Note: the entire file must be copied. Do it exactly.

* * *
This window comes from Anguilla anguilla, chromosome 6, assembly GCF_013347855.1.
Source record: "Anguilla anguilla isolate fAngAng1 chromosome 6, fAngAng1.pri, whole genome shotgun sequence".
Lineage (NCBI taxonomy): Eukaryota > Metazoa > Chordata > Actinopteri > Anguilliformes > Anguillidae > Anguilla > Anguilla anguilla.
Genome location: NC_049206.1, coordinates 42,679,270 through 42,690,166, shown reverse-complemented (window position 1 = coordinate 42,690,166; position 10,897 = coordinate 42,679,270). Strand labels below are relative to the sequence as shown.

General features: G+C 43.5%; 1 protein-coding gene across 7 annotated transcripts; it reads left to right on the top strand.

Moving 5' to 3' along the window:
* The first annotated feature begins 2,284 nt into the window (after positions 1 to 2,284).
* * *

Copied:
This window comes from Anguilla anguilla, chromosome 6, assembly GCF_013347855.1.
Source record: "Anguilla anguilla isolate fAngAng1 chromosome 6, fAngAng1.pri, whole genome shotgun sequence".
Lineage (NCBI taxonomy): Eukaryota > Metazoa > Chordata > Actinopteri > Anguilliformes > Anguillidae > Anguilla > Anguilla anguilla.
Genome location: NC_049206.1, coordinates 42,679,270 through 42,690,166, shown reverse-complemented (window position 1 = coordinate 42,690,166; position 10,897 = coordinate 42,679,270). Strand labels below are relative to the sequence as shown.

General features: G+C 43.5%; 1 protein-coding gene across 7 annotated transcripts; it reads left to right on the top strand.

Moving 5' to 3' along the window:
* The first annotated feature begins 2,284 nt into the window (after positions 1 to 2,284).